Photo: Feng Li/Getty Images
China dominates at ping pong, and now we have a good idea why thanks to a big article by Christopher Beam in this month’s GQ.Beam, who lives in Beijing, embedded himself in the Chinese ping pong world for the article and learned a lot about the cultural infrastructure that produces a litany of gold medal winners.
Here are the keys to China’s ping pong supremacy:
Culture. Ping pong matters as a sport in China. Some top players make seven figures, normal people play pick-up games at parks, and there is a cottage industry or clubs and shops build around the sport.
Infrastructure. Beam trained in a ping-pong academy where young students pay a few thousand dollars a year to live and train. After that, there is promotional line where the kids get recruited to play competitively in college, make a regional team, and finally get considered for the national team. Beam adds that each school and training centre teaches the kids the same way, so the transition between coaches and provinces in seamless.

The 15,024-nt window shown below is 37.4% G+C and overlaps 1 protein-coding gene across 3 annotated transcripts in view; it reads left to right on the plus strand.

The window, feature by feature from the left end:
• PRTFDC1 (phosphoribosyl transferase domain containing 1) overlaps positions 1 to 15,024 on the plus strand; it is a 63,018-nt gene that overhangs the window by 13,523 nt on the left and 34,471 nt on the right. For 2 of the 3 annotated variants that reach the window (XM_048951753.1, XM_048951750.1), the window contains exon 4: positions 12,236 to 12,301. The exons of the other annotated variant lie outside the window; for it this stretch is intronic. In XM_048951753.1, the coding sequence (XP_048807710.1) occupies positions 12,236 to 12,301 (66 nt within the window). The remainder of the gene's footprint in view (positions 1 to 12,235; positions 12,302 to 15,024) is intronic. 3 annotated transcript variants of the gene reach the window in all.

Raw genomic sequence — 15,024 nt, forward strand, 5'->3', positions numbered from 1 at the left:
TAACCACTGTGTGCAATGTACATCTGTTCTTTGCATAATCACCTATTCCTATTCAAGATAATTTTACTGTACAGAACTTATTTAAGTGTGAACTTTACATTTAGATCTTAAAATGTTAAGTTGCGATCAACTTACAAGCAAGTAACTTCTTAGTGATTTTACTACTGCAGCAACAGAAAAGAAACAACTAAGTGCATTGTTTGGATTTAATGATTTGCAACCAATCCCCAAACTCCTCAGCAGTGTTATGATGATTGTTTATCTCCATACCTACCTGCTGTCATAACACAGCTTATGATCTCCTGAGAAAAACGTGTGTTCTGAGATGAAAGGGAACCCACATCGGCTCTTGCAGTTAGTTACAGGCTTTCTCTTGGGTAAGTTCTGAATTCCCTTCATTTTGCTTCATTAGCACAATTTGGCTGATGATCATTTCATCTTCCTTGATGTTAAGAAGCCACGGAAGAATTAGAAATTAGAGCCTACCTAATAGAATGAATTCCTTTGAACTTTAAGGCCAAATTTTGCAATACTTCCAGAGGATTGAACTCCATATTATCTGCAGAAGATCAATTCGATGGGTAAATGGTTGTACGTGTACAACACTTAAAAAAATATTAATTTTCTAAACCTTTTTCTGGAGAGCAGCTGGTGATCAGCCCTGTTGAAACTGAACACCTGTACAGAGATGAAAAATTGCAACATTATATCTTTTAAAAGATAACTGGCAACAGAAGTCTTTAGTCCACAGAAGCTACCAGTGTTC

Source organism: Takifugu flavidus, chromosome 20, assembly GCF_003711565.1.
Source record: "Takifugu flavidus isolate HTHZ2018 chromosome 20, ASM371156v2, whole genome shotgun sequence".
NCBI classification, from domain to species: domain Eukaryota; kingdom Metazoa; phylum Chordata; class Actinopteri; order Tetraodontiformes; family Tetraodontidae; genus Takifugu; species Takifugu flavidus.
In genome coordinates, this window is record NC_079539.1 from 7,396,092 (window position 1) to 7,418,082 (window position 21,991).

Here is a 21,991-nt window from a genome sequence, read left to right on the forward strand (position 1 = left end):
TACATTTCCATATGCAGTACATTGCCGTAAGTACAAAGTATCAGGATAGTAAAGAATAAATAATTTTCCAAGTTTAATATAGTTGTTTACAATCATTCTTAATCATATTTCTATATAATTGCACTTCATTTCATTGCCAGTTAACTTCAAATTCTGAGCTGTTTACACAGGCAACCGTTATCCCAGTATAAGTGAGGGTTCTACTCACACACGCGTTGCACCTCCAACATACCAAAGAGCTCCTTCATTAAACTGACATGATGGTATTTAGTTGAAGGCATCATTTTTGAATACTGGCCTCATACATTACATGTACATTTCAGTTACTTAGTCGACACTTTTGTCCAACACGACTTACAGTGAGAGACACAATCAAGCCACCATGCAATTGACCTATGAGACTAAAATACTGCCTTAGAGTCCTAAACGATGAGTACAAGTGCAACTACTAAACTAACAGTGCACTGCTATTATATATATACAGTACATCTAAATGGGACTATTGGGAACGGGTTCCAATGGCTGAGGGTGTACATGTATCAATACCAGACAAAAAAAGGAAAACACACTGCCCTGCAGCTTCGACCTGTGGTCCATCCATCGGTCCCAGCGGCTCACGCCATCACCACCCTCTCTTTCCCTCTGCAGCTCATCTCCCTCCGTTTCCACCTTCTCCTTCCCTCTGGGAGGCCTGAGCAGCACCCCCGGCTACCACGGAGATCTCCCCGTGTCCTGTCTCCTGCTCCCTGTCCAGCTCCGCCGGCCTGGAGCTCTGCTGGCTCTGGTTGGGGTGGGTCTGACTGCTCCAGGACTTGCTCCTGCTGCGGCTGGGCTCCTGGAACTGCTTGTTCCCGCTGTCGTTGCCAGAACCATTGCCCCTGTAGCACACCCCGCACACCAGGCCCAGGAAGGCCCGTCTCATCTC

Coaching. There’s a moment when Beam is watching a training session and says, “All at once ping-pong looks like a sport.”
Students are taught to play with correct techniques and specific skills, and they practice them over and over again. Ping pong is professionalized in China.
Teaching them while they’re young. A coach tells Beam he can never be that good because his bad technique is already habitual. In China, players are taught from an insanely early age. As a result, they habitually play with perfect technique.
Number of people. Beam says this might be the biggest factor. Not only does China have a massive population, they love ping pong and the sport is accessible to almost everyone. There are millions and millions of accomplished players to chose from.
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